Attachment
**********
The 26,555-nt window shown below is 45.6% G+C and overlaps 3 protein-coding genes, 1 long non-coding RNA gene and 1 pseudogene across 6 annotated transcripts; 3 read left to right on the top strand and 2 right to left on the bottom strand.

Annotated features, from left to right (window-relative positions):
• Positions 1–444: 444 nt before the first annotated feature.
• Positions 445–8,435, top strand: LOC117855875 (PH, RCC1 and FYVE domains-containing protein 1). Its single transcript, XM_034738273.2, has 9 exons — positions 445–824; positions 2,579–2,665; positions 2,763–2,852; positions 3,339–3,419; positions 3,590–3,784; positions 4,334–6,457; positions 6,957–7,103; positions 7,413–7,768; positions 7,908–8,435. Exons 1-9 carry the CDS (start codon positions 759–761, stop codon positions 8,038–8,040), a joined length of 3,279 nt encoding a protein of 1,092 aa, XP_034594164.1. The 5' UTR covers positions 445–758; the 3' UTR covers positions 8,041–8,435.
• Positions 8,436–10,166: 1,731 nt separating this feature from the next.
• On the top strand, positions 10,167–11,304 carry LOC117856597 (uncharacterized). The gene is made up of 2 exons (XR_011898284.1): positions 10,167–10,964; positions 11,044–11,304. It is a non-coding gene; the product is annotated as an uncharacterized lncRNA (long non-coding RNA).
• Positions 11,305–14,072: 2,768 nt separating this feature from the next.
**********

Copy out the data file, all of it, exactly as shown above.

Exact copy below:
The 26,555-nt window shown below is 45.6% G+C and overlaps 3 protein-coding genes, 1 long non-coding RNA gene and 1 pseudogene across 6 annotated transcripts; 3 read left to right on the top strand and 2 right to left on the bottom strand.

Annotated features, from left to right (window-relative positions):
• Positions 1–444: 444 nt before the first annotated feature.
• Positions 445–8,435, top strand: LOC117855875 (PH, RCC1 and FYVE domains-containing protein 1). Its single transcript, XM_034738273.2, has 9 exons — positions 445–824; positions 2,579–2,665; positions 2,763–2,852; positions 3,339–3,419; positions 3,590–3,784; positions 4,334–6,457; positions 6,957–7,103; positions 7,413–7,768; positions 7,908–8,435. Exons 1-9 carry the CDS (start codon positions 759–761, stop codon positions 8,038–8,040), a joined length of 3,279 nt encoding a protein of 1,092 aa, XP_034594164.1. The 5' UTR covers positions 445–758; the 3' UTR covers positions 8,041–8,435.
• Positions 8,436–10,166: 1,731 nt separating this feature from the next.
• On the top strand, positions 10,167–11,304 carry LOC117856597 (uncharacterized). The gene is made up of 2 exons (XR_011898284.1): positions 10,167–10,964; positions 11,044–11,304. It is a non-coding gene; the product is annotated as an uncharacterized lncRNA (long non-coding RNA).
• Positions 11,305–14,072: 2,768 nt separating this feature from the next.